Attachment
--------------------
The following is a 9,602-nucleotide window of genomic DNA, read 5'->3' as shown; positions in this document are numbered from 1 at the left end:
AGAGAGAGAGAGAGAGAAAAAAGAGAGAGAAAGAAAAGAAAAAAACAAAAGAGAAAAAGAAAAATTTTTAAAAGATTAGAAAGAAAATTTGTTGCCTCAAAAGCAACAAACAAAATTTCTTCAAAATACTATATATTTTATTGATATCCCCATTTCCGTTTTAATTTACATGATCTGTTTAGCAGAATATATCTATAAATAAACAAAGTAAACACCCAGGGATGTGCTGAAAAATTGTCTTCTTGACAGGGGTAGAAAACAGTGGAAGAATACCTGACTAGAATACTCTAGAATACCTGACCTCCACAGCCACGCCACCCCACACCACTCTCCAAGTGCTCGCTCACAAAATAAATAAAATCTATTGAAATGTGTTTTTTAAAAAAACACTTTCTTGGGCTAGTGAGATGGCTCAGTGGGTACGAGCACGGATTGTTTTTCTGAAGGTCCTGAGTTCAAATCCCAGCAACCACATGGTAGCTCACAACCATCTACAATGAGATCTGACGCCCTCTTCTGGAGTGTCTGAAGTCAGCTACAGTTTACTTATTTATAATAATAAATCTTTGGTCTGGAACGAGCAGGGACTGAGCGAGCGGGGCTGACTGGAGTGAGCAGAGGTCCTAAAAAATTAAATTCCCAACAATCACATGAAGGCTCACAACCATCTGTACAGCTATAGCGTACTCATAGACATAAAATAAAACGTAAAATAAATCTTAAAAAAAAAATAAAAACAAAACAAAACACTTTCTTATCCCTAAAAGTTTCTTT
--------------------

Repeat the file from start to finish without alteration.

The following is a 9,602-nucleotide window of genomic DNA, read 5'->3' as shown; positions in this document are numbered from 1 at the left end:
AGAGAGAGAGAGAGAGAAAAAAGAGAGAGAAAGAAAAGAAAAAAACAAAAGAGAAAAAGAAAAATTTTTAAAAGATTAGAAAGAAAATTTGTTGCCTCAAAAGCAACAAACAAAATTTCTTCAAAATACTATATATTTTATTGATATCCCCATTTCCGTTTTAATTTACATGATCTGTTTAGCAGAATATATCTATAAATAAACAAAGTAAACACCCAGGGATGTGCTGAAAAATTGTCTTCTTGACAGGGGTAGAAAACAGTGGAAGAATACCTGACTAGAATACTCTAGAATACCTGACCTCCACAGCCACGCCACCCCACACCACTCTCCAAGTGCTCGCTCACAAAATAAATAAAATCTATTGAAATGTGTTTTTTAAAAAAACACTTTCTTGGGCTAGTGAGATGGCTCAGTGGGTACGAGCACGGATTGTTTTTCTGAAGGTCCTGAGTTCAAATCCCAGCAACCACATGGTAGCTCACAACCATCTACAATGAGATCTGACGCCCTCTTCTGGAGTGTCTGAAGTCAGCTACAGTTTACTTATTTATAATAATAAATCTTTGGTCTGGAACGAGCAGGGACTGAGCGAGCGGGGCTGACTGGAGTGAGCAGAGGTCCTAAAAAATTAAATTCCCAACAATCACATGAAGGCTCACAACCATCTGTACAGCTATAGCGTACTCATAGACATAAAATAAAACGTAAAATAAATCTTAAAAAAAAAATAAAAACAAAACAAAACACTTTCTTATCCCTAAAAGTTTCTTT